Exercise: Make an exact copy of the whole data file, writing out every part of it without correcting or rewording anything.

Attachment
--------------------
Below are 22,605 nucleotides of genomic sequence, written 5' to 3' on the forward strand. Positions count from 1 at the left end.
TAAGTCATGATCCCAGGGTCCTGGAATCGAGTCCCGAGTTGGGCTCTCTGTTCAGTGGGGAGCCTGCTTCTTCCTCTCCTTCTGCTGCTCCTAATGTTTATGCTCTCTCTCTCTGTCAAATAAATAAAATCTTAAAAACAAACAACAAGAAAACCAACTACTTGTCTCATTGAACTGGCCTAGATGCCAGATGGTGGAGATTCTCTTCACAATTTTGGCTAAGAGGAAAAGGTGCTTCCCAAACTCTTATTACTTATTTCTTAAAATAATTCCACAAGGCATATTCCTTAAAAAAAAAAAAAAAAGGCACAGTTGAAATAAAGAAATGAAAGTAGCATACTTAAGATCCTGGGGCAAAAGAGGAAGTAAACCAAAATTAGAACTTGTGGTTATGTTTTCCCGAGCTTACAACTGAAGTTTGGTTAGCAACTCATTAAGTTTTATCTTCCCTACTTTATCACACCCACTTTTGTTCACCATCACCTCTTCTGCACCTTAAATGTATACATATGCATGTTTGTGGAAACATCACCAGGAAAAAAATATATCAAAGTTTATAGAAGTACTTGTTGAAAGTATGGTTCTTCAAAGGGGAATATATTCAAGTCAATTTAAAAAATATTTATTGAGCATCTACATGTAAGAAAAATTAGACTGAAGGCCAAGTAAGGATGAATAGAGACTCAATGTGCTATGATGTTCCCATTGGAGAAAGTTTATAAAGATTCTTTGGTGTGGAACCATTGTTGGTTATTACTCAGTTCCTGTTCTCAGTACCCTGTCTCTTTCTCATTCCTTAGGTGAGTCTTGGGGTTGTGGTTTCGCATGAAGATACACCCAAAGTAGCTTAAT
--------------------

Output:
Below are 22,605 nucleotides of genomic sequence, written 5' to 3' on the forward strand. Positions count from 1 at the left end.
TAAGTCATGATCCCAGGGTCCTGGAATCGAGTCCCGAGTTGGGCTCTCTGTTCAGTGGGGAGCCTGCTTCTTCCTCTCCTTCTGCTGCTCCTAATGTTTATGCTCTCTCTCTCTGTCAAATAAATAAAATCTTAAAAACAAACAACAAGAAAACCAACTACTTGTCTCATTGAACTGGCCTAGATGCCAGATGGTGGAGATTCTCTTCACAATTTTGGCTAAGAGGAAAAGGTGCTTCCCAAACTCTTATTACTTATTTCTTAAAATAATTCCACAAGGCATATTCCTTAAAAAAAAAAAAAAAAGGCACAGTTGAAATAAAGAAATGAAAGTAGCATACTTAAGATCCTGGGGCAAAAGAGGAAGTAAACCAAAATTAGAACTTGTGGTTATGTTTTCCCGAGCTTACAACTGAAGTTTGGTTAGCAACTCATTAAGTTTTATCTTCCCTACTTTATCACACCCACTTTTGTTCACCATCACCTCTTCTGCACCTTAAATGTATACATATGCATGTTTGTGGAAACATCACCAGGAAAAAAATATATCAAAGTTTATAGAAGTACTTGTTGAAAGTATGGTTCTTCAAAGGGGAATATATTCAAGTCAATTTAAAAAATATTTATTGAGCATCTACATGTAAGAAAAATTAGACTGAAGGCCAAGTAAGGATGAATAGAGACTCAATGTGCTATGATGTTCCCATTGGAGAAAGTTTATAAAGATTCTTTGGTGTGGAACCATTGTTGGTTATTACTCAGTTCCTGTTCTCAGTACCCTGTCTCTTTCTCATTCCTTAGGTGAGTCTTGGGGTTGTGGTTTCGCATGAAGATACACCCAAAGTAGCTTAAT